OpenSource generally means software that is probably free and allows anyone using it to modify it and post the modifications for others to use. Great example: Linux!
See Wikipedia for more on Open_source.
More from JerrittCollord:
"Open Source" is a trade or service mark owned by the Open Source Initiative at opensource.org, which is backed by people like ESR, Perens, and Ian (debIAN) Murdock. Various licences can be technically called "Open Source" via this body's "OSI Certified Open Source Software" acceptance process. This OpenSource is a movement that the Industry came up with to broaden the dialog between the Birkenstock coders and the Brooks Brothers business guys when everybody had to sit down together back in 1998-1999. One side honestly concerned about the well-being of the universe, the other side really concerned about the intellectual property they were sponsoring and want some ownership over. The two fundamental forces in nature.
RMS often says he doesn't know what this 'Open Source' is because he and the FSF have a more stringent term and definition they adhere to called FreeSoftware. The differences between the GPL and the BSD licences exemplify this greatly, read them for yourself and see. Old and not very bitter conflict, somebody drags it out now and again like an old blind dog and beats it just to hear it yelp. Most people just use whatever software works.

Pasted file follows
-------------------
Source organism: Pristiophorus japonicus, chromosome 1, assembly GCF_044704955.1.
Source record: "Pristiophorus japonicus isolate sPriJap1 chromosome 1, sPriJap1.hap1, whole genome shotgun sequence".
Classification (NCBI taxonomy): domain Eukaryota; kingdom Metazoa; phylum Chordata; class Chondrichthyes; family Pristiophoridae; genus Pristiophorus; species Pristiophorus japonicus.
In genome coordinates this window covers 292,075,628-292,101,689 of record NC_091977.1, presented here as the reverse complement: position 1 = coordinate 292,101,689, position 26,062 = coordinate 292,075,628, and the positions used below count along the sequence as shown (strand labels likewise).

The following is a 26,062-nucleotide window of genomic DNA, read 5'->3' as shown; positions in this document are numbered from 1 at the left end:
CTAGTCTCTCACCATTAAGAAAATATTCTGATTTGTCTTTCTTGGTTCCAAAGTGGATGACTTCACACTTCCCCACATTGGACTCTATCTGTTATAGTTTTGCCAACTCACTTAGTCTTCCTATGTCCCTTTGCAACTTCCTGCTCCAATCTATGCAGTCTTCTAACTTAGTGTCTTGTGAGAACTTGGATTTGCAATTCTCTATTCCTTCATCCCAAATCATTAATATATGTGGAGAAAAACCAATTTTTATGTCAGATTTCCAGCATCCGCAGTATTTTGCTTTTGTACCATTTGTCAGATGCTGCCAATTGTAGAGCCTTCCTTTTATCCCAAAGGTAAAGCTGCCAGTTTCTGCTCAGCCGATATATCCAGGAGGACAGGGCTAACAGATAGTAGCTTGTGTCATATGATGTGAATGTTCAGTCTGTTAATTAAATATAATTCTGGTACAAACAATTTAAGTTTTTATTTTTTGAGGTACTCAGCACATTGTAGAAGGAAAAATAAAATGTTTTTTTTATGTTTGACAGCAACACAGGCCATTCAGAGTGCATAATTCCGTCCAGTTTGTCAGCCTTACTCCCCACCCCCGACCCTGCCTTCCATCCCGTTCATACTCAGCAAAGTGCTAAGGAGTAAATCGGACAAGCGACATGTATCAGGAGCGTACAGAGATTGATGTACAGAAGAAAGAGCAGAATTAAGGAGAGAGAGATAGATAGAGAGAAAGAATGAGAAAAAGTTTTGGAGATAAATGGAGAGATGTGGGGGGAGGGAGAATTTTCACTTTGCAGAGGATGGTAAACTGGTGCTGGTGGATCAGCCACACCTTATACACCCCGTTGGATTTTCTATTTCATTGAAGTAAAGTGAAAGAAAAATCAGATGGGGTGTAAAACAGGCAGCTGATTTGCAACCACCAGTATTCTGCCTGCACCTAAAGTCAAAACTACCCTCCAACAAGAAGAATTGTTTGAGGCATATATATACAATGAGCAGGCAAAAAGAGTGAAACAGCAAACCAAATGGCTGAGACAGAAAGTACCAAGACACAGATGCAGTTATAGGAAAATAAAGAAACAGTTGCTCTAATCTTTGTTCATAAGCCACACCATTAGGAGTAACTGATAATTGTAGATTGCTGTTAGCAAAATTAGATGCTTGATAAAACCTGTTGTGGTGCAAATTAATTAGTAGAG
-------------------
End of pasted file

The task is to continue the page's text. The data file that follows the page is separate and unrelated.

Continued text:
A clarification from RussellSenior:
The main argument for the term 'open source software' is that 'free software' makes some people uneasy. That's true: talking about freedom, about ethical issues, about responsibilities as well as convenience, is asking people to think about things they might rather ignore. This can trigger discomfort, and some people may reject the idea for that. It does not follow that society would be better off if we stop talking about these things. -- RMS
The hope is to use as much Open Source software as possible (and oh, it's more than possible but mostly necessary) in building the network, including packaging extant works into easy-to-install embedded functional units for the semi-end-user. Also, ultimately this network hopes to offer services that frankly are only accessible in any timely sense with Open Source operating systems over functionality that is standard in them e.g. IPv6.
In the PersonalTelco setting this probably means our driver thingies and protocol whatchamacalits will be freely available for use and modification. I'm sure AdamShand can give you much more details, it's just that the bright red wiki word on the front page was driving me nuts.